OBITUARY: Ralph Merrifield

Ralph Merrifield, archaeologist and museum curator: born Brighton 22 August 1913; married 1951 Lysbeth Webb (one son, one daughter); died London 9 January 1995.

Ralph Merrifield has been called the "father of London's modern archaeology", for he is the only person since the Second World War to map the remains of the Roman city, and was the first to reconstruct its beginnings nearly 2,000 years ago. His quiet manner obscured a steely determination to establish a quality of published archaeological scholarship that London had not seen since 1928, when the Royal Commission Report on Roman London was published.

Merrifield was born in Brighton in 1913, and was brought up by his mother, as his father had died when he was only three. It was whilst in the sixth form of Varndean Grammar School in 1930 that he seized the opportunity of working in Brighton Museum as an assistant to the curator H.S. Toms, formerly an assistant to the great General Pitt-Rivers. He was fascinated by the superb ethnographic collection which he catalogued, and decided to embark on a London External Degree in anthropology, whic h he achieved in 1935. This was to give him a lasting academic interest in the archaeological evidence for past religions and witchcraft in England, two subjects full of pitfalls for the unwary but which included such fascinating evidence as "witch- bottles". His book The Archaeology of Ritual and Magic (1987) is a masterly study of an unusual subject.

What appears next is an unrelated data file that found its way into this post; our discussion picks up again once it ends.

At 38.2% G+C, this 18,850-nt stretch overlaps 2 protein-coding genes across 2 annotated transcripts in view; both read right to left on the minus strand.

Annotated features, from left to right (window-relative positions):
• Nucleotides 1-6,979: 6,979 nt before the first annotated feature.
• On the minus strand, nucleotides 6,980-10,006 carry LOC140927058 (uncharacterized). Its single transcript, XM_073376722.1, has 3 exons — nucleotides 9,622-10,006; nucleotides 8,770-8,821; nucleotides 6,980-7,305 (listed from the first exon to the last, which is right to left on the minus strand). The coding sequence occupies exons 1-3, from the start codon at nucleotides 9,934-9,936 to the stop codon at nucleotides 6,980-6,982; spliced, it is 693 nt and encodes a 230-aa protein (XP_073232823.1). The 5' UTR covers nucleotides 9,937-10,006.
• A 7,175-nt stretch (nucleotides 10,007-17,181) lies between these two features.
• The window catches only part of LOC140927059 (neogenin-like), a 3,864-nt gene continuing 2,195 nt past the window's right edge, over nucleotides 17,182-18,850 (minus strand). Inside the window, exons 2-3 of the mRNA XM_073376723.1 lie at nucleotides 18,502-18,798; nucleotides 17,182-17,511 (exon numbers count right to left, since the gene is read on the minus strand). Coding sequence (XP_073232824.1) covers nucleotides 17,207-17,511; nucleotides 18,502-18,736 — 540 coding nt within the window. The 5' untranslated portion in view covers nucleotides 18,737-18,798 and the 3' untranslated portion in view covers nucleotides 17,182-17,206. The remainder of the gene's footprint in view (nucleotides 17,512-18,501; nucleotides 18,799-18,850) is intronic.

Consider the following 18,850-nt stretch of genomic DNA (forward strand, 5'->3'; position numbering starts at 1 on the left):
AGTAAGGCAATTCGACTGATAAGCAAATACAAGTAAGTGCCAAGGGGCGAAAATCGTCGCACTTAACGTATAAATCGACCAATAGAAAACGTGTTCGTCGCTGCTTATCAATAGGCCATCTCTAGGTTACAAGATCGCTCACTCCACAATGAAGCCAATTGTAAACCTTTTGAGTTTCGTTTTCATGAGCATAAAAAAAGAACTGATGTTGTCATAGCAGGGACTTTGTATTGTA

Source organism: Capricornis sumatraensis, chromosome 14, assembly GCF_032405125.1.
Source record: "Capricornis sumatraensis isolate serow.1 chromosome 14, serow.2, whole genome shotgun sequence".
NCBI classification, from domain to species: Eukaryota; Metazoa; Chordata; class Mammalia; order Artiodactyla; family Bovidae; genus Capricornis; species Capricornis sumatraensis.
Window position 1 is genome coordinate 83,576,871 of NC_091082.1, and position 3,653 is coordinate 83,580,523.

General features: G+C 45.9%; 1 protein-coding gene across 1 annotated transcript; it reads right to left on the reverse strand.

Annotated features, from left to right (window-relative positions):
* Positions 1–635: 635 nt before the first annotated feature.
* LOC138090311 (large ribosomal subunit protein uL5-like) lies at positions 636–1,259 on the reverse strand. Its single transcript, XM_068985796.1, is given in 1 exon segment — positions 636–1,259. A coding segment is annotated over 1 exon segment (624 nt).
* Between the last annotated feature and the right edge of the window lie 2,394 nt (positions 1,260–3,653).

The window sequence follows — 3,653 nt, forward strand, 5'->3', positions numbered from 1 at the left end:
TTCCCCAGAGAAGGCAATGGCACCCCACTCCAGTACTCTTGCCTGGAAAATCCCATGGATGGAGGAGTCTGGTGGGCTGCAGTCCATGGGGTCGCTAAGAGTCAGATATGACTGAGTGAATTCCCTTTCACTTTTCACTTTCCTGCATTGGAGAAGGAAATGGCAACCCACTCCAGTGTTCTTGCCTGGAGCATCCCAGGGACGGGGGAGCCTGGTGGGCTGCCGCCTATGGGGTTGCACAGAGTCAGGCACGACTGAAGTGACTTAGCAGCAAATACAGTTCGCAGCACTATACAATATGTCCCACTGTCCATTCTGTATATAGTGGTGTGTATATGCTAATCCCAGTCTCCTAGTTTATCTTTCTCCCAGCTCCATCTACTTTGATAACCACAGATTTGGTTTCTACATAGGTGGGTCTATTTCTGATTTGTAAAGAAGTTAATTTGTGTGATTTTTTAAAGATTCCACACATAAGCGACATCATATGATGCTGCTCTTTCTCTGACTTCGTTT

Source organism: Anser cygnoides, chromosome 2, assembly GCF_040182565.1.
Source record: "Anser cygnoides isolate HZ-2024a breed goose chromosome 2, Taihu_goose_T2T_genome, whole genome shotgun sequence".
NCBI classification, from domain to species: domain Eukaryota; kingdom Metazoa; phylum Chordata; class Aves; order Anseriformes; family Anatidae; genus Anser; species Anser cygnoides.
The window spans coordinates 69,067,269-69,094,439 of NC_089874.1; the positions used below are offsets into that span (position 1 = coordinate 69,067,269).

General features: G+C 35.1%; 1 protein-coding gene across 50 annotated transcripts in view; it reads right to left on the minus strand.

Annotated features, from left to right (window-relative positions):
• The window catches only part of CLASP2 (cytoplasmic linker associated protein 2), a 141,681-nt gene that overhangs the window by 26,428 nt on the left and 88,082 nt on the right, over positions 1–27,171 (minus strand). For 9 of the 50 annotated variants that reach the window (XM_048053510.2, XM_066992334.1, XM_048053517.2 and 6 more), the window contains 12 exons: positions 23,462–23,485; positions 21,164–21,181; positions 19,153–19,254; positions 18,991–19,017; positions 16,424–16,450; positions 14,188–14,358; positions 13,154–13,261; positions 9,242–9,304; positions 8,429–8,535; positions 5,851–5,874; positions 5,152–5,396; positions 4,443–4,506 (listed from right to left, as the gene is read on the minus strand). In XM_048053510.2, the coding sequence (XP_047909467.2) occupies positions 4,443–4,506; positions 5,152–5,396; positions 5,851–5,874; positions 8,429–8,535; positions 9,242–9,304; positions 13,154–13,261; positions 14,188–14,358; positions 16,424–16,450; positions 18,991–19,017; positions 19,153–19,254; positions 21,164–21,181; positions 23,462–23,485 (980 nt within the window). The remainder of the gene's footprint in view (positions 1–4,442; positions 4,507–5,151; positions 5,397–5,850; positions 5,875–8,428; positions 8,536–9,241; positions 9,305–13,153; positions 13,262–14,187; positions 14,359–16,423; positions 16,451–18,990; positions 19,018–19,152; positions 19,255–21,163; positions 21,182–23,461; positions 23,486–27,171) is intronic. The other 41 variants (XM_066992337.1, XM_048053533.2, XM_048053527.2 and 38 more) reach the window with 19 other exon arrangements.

His attention for detail served well during the war, when he was involved in intelligence work in the RAF, particularly in interpreting air-photographs.

He returned to Brighton Museum when the war was over, but in 1950 was appointed Assistant Keeper of the Guildhall Museum in the City of London. This was more a "museum" in name only, for as a department of Guildhall Library it had no home, though the arrival of the new Keeper, Norman Cook, saw the opening of a small exhibition in a corridor-like room off the medieval Guildhall. By 1954 the museum had been moved to temporary premises in the Royal Exchange, where its offices were wedged between the grand pillars. The famous Roman Temple of Mithras was discovered by William Grimes that year and brought a public awareness of London's ancient origin.

In November 1956, Merrifield was assigned to Ghana for six months to set up the National Museum at Accra, an interlude that supplied him with many anecdotes. This museum of folk culture had previously been the University Museum of Ghana and was largely stored in cupboards. The new National Museum had to be ready for Ghana's independence day in April 1957, but when Merrifield arrived he found the building not completed. There followed a rush to get the exhibits ready for the opening by the Duchess of Kent; Merrifield vividly remembered the museum's first security guards, one armed with a sword and the other with a bow and arrows.